In a 1964 essay for the New York Times, science-fiction writer Isaac Asimov made some remarkably prescient predictions about what the world in 2014 would look like. They included a falling global birth rate, 3D movies, and the observation that “robots will neither be common nor very good in 2014, but they will be in existence.” We don’t live on the moon yet, but Asimov nailed it on how we “will suffer badly from the disease of boredom, a disease spreading more widely each year and growing in intensity.”
It’s worth re-reading Asimov’s essay now, as the end of the year inspires forecasts and Tarot readings of all kinds. While it’s hard to say for sure what will happen, it’s fairly certain some things will not. Below, a select list of the most outlandish predictions for 2014. If these things happen, I’ll eat my hat.
Prediction: GM Will Buy Tesla Motors
Who made it: Yra Harris, global macro trader, Praxis Trading.
It’s true, the electric Volt hasn’t sparked torrid sales for General Motors (GM), and why reinvent the electric wheel when Tesla’s sexy Model S is already so successful? This “way out prediction” overlooks Tesla Motors’s (TSLA) market cap of $19 billion—a price that’s almost certainly too expensive for GM—and the fact that Elon Musk has shown no intention of selling. (Tesla declined to comment.)
Prediction: United Airlines Will File for Bankruptcy
Where it started: Flyertalk.com, a site for airline junkies and mileage collectors.
United (UAL)has struggled mightily since its 2011 merger with Continental—it financially lags nearly all its industry peers—and it may have to spend deeply to lure customers back, a key to competing with Delta (DAL) and American (AAL). This fantastic idea grows more outlandish when you consider that United has a cash pile near $7 billion, a global network, and a deep, veteran executive bench with a credible business plan. United needs better execution, not a court date.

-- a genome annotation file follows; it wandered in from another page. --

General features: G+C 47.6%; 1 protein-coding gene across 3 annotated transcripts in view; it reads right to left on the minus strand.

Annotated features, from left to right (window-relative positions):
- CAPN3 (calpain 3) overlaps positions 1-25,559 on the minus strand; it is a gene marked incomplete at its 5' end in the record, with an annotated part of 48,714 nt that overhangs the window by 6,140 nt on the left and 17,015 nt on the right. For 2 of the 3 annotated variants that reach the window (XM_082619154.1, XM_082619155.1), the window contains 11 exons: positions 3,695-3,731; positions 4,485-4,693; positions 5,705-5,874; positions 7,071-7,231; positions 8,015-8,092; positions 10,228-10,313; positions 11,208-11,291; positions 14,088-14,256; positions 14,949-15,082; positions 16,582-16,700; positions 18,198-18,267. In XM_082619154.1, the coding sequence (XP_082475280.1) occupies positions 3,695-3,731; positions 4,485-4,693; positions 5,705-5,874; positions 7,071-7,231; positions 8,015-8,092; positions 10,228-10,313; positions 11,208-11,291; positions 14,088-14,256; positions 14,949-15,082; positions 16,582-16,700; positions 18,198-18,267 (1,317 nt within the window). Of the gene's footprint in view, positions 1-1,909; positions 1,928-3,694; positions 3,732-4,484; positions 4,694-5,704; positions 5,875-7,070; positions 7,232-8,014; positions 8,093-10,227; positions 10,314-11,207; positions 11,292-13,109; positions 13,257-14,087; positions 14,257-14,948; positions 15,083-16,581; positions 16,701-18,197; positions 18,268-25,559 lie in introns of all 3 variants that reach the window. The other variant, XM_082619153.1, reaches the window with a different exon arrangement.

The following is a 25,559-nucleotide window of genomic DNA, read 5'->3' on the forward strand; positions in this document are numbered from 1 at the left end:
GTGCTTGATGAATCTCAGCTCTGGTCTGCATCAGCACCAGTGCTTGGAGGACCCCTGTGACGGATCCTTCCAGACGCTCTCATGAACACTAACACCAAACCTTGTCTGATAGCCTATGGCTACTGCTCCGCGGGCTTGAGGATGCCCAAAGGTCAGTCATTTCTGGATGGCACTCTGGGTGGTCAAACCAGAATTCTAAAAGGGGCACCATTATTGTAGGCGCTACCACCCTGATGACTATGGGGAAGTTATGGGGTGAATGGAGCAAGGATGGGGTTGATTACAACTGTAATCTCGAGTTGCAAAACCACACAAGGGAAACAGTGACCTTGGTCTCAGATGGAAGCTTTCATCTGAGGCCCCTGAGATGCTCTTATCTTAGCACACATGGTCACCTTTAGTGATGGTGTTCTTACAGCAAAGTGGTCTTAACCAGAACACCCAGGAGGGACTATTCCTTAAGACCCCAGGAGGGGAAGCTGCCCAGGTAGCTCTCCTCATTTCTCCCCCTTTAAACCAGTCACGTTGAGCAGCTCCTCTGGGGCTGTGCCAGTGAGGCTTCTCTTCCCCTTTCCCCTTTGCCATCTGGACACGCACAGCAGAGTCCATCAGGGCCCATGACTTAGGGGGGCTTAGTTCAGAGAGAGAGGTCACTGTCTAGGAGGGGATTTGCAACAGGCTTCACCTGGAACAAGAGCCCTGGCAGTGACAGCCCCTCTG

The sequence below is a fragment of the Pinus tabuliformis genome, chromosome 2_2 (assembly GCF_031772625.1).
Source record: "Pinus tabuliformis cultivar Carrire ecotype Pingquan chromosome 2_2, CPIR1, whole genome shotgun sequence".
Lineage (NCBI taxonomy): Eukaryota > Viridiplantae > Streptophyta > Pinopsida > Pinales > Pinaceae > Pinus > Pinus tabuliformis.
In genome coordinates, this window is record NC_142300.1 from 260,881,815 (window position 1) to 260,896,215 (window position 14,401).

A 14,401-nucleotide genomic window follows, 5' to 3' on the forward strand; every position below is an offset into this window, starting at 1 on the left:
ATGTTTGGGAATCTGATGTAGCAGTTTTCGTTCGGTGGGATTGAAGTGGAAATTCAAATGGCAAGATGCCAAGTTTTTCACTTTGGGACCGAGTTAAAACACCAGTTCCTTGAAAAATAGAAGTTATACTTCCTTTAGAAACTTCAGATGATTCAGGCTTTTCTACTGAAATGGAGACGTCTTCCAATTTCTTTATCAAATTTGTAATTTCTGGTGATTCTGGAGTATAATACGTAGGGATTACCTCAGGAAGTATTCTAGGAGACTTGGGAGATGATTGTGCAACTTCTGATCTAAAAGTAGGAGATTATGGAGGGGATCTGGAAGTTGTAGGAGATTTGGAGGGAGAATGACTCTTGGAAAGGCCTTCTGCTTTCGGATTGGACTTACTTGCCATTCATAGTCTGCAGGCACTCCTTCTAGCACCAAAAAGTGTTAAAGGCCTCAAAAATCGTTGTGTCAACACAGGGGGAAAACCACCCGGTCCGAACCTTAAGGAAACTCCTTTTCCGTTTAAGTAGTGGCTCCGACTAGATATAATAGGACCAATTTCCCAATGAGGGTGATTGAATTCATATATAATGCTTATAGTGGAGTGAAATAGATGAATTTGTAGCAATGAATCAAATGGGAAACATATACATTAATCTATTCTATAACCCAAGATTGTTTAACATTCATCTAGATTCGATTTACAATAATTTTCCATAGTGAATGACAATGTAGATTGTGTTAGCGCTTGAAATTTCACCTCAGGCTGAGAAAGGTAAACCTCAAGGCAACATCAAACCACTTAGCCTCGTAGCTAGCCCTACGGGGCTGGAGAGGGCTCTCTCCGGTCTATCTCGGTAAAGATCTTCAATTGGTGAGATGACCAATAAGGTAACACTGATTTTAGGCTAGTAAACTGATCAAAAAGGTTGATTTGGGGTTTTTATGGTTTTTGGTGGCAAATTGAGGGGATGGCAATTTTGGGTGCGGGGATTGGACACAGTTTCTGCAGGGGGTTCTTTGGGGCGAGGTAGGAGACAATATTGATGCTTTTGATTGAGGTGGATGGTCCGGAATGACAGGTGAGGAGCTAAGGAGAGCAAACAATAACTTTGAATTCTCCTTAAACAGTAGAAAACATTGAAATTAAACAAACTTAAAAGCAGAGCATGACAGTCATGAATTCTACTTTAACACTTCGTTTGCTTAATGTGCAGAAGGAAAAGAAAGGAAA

Prediction: Everyone Will Have a Personal Siri
Who made it: Howard Lau, chief executive officer, Attensity.
This is the year we all get a personal digital agent, an online assistant that can filter trash offers from stuff that may actually interest us, says Howard Lau, CEO of Attensity, a social analytics firm in Silicon Valley. Our agent will also guard our privacy and “will prevent others from gathering information on you that you do not wish,” he wrote. None of this technology is crazy science fiction. But unless he’s talking about GMail (GOOG) filters, we’re going to have to wait more than 12 months.
Prediction: Goldman Sachs Goes Private
Who made it: Harris, from Praxis (again).
According to the Chicago trader, the “great vampire squid” is sick of all those pesky regulators decimating its core activities, especially the profitable proprietary trading business. Goldman Sachs (GS) prospered as a private firm for decades. And Harris sees a big bond issue in Goldman’s future to fund the go-private move. Someone makes this call almost every year, but it’s nutty for several reasons, from management and regulator opposition, to the enormous cost, to the simple fact that Goldman uses the money it derives from the public market to fund much of what it does.
Prediction: World War I’s 100th Anniversary Makes Europe a Travel Hotspot
Who made it: Analysts at Cheapflights.com.
World War I started in 1914, ushering in an era of mechanized warfare that remains with us. Horrible, important, and historic—but a tourism driver? It’s not clear that the anniversary will bring hordes of tourists to Europe to commemorate the 10 million soldiers killed in the war, along with the many millions more civilians who died from disease, famine, and injury. It’s not likely: Europe high-season traffic isn’t terribly choppy and—given how far removed most Americans are from World War I (the last remaining vet died in 2012 at 110)—2014 is likely to offer more of the same.
Beware the Four Blood Moons
Who made it: Pastor John Hagee of the Cornerstone Church, San Antonio, Tex.
Hagee says that four total lunar eclipses between April 2014 and October 2015 herald a significant change in human history, with each eclipse coinciding with Jewish high holy days. NASA does in fact predict four eclipses during that time frame, although the agency is silent on what this portends for humanity. Hagee’s prediction stems from the Old Testament’s Book of Joel, where “the great and terrible day of the Lord” is preceded by the sun turning dark and the moon becoming the color of blood. “I believe that [God] has been sending signals to planet earth, and we just haven’t been picking them up,” he said in a recent sermon. So keep an eye on the moon.